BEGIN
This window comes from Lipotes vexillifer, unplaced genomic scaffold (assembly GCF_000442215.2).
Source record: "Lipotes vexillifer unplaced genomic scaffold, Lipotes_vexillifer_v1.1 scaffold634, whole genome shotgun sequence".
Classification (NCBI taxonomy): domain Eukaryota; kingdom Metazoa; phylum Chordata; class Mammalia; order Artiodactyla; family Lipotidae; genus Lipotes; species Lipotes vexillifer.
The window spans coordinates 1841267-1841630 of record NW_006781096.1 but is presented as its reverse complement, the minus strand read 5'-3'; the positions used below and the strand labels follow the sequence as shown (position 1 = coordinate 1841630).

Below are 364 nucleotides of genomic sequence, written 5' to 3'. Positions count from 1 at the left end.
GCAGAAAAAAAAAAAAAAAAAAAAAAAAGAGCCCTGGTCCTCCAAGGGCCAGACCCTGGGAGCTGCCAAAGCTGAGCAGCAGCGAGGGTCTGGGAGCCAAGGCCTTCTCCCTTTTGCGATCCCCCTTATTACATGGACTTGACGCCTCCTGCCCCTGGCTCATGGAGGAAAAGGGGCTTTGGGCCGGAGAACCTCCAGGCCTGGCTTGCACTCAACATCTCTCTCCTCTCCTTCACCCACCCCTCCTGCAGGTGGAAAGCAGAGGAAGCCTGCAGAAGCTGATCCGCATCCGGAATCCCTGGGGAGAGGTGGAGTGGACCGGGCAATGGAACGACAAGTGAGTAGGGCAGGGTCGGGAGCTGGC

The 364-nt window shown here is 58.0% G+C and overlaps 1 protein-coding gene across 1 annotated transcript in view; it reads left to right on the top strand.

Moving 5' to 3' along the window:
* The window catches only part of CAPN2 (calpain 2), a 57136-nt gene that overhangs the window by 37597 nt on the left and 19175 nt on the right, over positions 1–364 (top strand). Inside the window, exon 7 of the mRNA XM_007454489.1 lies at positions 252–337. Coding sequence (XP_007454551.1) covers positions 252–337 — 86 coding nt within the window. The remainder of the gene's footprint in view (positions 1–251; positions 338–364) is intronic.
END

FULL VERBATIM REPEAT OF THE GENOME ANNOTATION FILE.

This window comes from Lipotes vexillifer, unplaced genomic scaffold (assembly GCF_000442215.2).
Source record: "Lipotes vexillifer unplaced genomic scaffold, Lipotes_vexillifer_v1.1 scaffold634, whole genome shotgun sequence".
Classification (NCBI taxonomy): domain Eukaryota; kingdom Metazoa; phylum Chordata; class Mammalia; order Artiodactyla; family Lipotidae; genus Lipotes; species Lipotes vexillifer.
The window spans coordinates 1841267-1841630 of record NW_006781096.1 but is presented as its reverse complement, the minus strand read 5'-3'; the positions used below and the strand labels follow the sequence as shown (position 1 = coordinate 1841630).

Below are 364 nucleotides of genomic sequence, written 5' to 3'. Positions count from 1 at the left end.
GCAGAAAAAAAAAAAAAAAAAAAAAAAAGAGCCCTGGTCCTCCAAGGGCCAGACCCTGGGAGCTGCCAAAGCTGAGCAGCAGCGAGGGTCTGGGAGCCAAGGCCTTCTCCCTTTTGCGATCCCCCTTATTACATGGACTTGACGCCTCCTGCCCCTGGCTCATGGAGGAAAAGGGGCTTTGGGCCGGAGAACCTCCAGGCCTGGCTTGCACTCAACATCTCTCTCCTCTCCTTCACCCACCCCTCCTGCAGGTGGAAAGCAGAGGAAGCCTGCAGAAGCTGATCCGCATCCGGAATCCCTGGGGAGAGGTGGAGTGGACCGGGCAATGGAACGACAAGTGAGTAGGGCAGGGTCGGGAGCTGGC

The 364-nt window shown here is 58.0% G+C and overlaps 1 protein-coding gene across 1 annotated transcript in view; it reads left to right on the top strand.

Moving 5' to 3' along the window:
* The window catches only part of CAPN2 (calpain 2), a 57136-nt gene that overhangs the window by 37597 nt on the left and 19175 nt on the right, over positions 1–364 (top strand). Inside the window, exon 7 of the mRNA XM_007454489.1 lies at positions 252–337. Coding sequence (XP_007454551.1) covers positions 252–337 — 86 coding nt within the window. The remainder of the gene's footprint in view (positions 1–251; positions 338–364) is intronic.